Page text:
There are over 300 unique types of honey in the U.S. The Good Food Awards will showcase honeys most distinctive in clarity and depth of flavor, produced by beekeepers practicing good animal husbandry and social responsibility. From rooftop urban hives to busy bees pollinating organic orchards and meadows filled with wildflowers, awards will be given out in Liquid & Naturally Crystallized, Creamed, Comb and Infused Honey subcategories.
The Good Food Awards rely on the expertise of the honey community to create the tasting, determine judges and set standards for the category. Read on to learn who has been integral to building the category, as well as what the honey standard are and who will be judging this year.
Program Manager at Blue Bottle Coffee – Oakland, CA
Erin has been a dedicated GFA participant, volunteering as a judge for both Pantry and Honey before co-chairing Honey. She is a backyard beekeeper and sustainable food enthusiast. At KQED she contributed to news coverage of Bay Area food deserts, at Blue Chair Fruit she worked weekly Farmers Markets finding joy in every season and gratitude for our farms, and at Blue Bottle Coffee Erin developed internal tools to minimize over-ordering and coffee waste. She is proud to work with the Good Food Foundation in the shared goal to seek out and recognize the nations most delicious and responsible food products.
R&D Scientist at Microtracers, Inc. – San Francisco, CA
Mark Carlson served in the Peace Corps in El Salvador from 2005 to 2007 and started keeping bees as part of his agriculture/forestry extension work. He has over 5 years’ experience teaching beekeeping in San Francisco and graduated with the inaugural class of California Master Beekeepers. Since the first year of the GFA Honey Category in 2016, he has contributed as a committee chair, committee member or volunteer. His Italian and Carniolan honey bees in the Bayview love the local blackberry flowers.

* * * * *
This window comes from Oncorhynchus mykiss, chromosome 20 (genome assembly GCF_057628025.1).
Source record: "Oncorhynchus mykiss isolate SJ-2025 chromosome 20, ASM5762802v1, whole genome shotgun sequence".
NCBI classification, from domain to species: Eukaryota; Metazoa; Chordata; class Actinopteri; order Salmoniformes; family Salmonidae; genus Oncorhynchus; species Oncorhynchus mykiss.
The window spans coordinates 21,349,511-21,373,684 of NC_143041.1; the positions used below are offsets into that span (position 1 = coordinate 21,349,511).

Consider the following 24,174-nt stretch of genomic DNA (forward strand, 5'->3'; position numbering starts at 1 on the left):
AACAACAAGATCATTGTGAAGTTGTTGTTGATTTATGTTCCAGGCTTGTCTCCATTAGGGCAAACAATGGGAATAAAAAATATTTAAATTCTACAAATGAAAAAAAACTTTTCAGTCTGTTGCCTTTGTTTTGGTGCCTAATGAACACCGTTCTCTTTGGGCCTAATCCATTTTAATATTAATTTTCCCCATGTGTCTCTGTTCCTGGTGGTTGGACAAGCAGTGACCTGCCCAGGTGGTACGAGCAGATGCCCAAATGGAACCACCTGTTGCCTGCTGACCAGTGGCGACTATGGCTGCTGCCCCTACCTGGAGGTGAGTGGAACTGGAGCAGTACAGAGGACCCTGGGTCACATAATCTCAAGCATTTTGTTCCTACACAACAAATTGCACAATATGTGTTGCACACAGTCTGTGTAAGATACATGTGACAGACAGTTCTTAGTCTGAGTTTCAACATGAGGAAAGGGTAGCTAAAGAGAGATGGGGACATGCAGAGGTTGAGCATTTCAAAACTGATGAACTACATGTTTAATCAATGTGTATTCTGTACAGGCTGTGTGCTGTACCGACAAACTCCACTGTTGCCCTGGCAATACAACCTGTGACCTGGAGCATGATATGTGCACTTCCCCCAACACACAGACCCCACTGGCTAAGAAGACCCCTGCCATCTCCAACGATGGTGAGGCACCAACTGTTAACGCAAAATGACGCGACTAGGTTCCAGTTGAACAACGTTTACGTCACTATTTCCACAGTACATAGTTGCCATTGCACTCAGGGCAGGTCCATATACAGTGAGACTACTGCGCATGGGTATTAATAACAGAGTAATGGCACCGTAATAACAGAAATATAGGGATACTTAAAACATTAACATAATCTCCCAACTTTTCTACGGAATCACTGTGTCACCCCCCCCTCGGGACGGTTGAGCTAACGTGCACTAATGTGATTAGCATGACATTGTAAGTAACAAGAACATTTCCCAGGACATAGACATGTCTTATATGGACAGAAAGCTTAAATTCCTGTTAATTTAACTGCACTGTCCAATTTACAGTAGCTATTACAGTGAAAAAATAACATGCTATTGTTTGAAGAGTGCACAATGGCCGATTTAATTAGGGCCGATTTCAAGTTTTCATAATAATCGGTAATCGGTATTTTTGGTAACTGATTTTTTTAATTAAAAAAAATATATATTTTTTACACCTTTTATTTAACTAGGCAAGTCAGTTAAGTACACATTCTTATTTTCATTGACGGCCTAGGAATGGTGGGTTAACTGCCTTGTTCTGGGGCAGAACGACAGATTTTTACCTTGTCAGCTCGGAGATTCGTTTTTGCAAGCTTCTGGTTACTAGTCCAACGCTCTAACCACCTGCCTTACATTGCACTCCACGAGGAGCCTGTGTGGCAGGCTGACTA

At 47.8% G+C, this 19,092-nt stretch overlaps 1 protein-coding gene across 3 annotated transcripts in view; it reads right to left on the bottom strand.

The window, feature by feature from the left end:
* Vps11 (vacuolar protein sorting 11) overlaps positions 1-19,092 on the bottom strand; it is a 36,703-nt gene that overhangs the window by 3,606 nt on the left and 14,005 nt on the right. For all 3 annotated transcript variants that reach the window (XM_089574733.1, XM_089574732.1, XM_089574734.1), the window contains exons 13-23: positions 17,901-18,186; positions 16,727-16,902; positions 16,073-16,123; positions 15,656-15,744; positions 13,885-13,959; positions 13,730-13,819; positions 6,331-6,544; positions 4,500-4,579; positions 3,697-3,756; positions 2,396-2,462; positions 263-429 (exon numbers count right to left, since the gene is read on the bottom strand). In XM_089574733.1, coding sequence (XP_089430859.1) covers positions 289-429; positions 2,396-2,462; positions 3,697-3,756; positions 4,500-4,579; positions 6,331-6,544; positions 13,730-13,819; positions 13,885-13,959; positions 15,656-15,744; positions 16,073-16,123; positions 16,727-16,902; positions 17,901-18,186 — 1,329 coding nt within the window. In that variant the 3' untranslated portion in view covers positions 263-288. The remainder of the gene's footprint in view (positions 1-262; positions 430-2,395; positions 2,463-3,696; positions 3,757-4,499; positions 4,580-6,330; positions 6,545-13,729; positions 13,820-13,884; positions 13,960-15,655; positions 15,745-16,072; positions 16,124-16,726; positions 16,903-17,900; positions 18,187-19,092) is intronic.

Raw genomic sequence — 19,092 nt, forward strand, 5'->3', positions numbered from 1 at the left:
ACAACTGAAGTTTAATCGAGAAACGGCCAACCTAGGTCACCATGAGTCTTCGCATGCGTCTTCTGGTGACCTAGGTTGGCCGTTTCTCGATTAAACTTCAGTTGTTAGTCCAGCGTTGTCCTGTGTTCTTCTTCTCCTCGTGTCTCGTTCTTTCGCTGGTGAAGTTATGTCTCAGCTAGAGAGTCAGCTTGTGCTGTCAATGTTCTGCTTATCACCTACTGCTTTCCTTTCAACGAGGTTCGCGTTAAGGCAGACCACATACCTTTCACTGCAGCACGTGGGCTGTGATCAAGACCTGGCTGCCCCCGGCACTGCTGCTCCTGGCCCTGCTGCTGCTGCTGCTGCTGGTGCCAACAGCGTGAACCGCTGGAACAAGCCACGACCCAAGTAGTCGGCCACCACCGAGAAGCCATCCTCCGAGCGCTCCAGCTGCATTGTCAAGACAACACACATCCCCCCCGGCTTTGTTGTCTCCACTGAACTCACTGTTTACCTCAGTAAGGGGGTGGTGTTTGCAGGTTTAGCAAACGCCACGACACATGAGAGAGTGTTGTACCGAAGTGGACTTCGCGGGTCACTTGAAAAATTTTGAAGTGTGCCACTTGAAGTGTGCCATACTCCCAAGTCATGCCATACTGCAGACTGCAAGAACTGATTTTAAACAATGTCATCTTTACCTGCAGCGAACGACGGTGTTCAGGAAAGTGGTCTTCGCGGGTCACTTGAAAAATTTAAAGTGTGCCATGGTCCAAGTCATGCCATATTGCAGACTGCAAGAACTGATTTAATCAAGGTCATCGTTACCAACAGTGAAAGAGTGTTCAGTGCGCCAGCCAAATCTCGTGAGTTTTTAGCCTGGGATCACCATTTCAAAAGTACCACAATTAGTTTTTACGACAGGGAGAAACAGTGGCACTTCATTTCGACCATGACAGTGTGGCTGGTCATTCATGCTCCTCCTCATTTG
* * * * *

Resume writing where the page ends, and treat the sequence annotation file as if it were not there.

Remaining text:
In order to be eligible for a Good Food Award, honey entries must meet the following standards:
- Produced in the USA or US territories.
- Be the bona fide product of the entrant’s own bees.
- Harvested between August 2018 and August 2019.
- Extracted with minimal heat (100°) and, after extraction, not exposed to heat greater than 120°.
- Strained and/or filtered to leave in pollen.
- If made with inclusions (such as fruit and herbs):
- If grown domestically, they are locally sourced wherever possible; traceable; and grown without the use of synthetic herbicides, pesticides,fungicides or fertilizers.
- If not grown domestically on a commercial scale, they are farm-direct, certified organic or Fair Trade certified.
- Hives are managed by a beekeeper that is an upstanding member of the good food community, oriented toward growing their business in harmony with a better food system.
Additionally, beekeepers who own and/or manage the bees locally and extract the honey must:
- Practice good animal husbandry, including:
- Do not locate hives within a five-mile radius of crops that receive heavy usage of agrochemicals.*
- Do not regularly relocate any hives major distances for commercial pollination services.**
- Manage hives using minimal chemical interventions (miteicides, antibiotics, etc.), in response to need and never prophylactically, following prescribed application guidelines.
- Feed balanced nutrition when needed, that is non-GMO and free of high fructose corn syrup and artificial ingredients, including colors, flavors and preservatives.
- Practice social responsibility, including:
- Engage their community in education.
- If staff is employed in tending the hives and harvesting the honey, they are treated respectfully and given fair compensation.
*The Good Food Foundation acknowledges that the 5-mile range will exclude entry of honeys harvested in areas of agricultural acreage in the Midwestern heartland, California’s Central Valley and other heavily farmed sections of the country This criterion reflects our concerns for the long-term health of bees in monoculture farming and the higher presence of trace chemicals in honeys from areas of heavy agrochemical application.
The Good Food Foundation has deep respect for the work of all beekeepers who are practicing responsible husbandry and caring for the health of pollinators. We therefore invite beekeepers in these conventionally-farmed regions, who are creating healthy, abundant, diverse, agrochemical-free pollinator habitat, to enter. They will be asked to provide compelling documentation of their work to balance the surrounding environs by providing plentiful local forage for their hives.
**Hives may be moved short distances for appropriate forage.
Additionally, honey entries must fit within one of the following subcategories:
- Liquid & Naturally Crystallized